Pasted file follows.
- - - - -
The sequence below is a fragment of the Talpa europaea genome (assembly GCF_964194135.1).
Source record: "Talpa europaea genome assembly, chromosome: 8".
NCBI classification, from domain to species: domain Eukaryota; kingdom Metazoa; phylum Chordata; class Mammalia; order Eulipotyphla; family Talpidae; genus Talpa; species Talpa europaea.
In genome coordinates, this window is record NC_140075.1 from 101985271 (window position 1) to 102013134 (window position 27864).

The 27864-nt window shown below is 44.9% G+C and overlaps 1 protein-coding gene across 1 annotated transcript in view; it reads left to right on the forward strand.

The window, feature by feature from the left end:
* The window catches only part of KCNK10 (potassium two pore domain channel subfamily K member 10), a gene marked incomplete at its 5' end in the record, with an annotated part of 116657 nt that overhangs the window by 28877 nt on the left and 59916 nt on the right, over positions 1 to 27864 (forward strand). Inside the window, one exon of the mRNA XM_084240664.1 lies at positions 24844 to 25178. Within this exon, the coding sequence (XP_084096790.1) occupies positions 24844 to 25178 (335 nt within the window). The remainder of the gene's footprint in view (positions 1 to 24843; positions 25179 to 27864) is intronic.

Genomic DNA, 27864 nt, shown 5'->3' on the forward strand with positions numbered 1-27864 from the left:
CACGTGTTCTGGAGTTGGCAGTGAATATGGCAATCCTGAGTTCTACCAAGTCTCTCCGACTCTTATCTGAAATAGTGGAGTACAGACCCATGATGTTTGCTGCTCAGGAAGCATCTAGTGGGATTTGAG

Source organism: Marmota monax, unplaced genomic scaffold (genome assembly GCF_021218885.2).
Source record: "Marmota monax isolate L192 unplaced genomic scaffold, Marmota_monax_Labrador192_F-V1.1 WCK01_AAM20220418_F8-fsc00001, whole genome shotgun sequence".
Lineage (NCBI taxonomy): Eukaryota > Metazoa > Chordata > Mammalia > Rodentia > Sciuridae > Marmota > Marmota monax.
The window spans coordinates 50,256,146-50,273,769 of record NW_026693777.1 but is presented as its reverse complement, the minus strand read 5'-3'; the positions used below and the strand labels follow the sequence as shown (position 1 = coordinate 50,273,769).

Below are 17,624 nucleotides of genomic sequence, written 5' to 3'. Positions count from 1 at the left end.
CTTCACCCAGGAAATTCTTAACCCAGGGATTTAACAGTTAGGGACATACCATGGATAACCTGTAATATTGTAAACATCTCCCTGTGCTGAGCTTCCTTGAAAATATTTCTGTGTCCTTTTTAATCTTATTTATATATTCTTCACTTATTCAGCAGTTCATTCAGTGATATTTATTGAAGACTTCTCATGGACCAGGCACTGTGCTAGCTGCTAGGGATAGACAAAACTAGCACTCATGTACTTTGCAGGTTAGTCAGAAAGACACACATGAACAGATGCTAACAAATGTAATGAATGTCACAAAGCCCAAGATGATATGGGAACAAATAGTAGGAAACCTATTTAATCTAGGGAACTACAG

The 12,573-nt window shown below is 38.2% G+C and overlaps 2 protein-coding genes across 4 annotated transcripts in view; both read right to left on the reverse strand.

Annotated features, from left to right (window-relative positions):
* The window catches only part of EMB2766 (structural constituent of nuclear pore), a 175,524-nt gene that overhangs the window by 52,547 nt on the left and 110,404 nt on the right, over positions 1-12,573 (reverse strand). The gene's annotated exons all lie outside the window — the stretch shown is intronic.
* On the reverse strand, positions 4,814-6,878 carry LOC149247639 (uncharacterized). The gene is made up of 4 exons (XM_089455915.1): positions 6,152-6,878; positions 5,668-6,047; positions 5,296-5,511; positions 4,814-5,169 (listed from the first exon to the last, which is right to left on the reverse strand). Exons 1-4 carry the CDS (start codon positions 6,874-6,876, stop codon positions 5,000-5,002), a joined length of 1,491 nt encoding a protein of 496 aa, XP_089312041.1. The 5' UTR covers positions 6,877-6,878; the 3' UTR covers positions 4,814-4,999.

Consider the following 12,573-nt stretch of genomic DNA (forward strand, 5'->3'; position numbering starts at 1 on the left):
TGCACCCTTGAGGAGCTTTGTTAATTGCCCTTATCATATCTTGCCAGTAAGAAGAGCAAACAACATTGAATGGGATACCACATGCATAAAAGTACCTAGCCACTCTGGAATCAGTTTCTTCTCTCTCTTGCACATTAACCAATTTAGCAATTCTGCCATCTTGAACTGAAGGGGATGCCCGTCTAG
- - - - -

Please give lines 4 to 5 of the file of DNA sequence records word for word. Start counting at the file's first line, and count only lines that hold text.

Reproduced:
In genome coordinates, this window is record NC_140075.1 from 101985271 (window position 1) to 102013134 (window position 27864).

The 27864-nt window shown below is 44.9% G+C and overlaps 1 protein-coding gene across 1 annotated transcript in view; it reads left to right on the forward strand.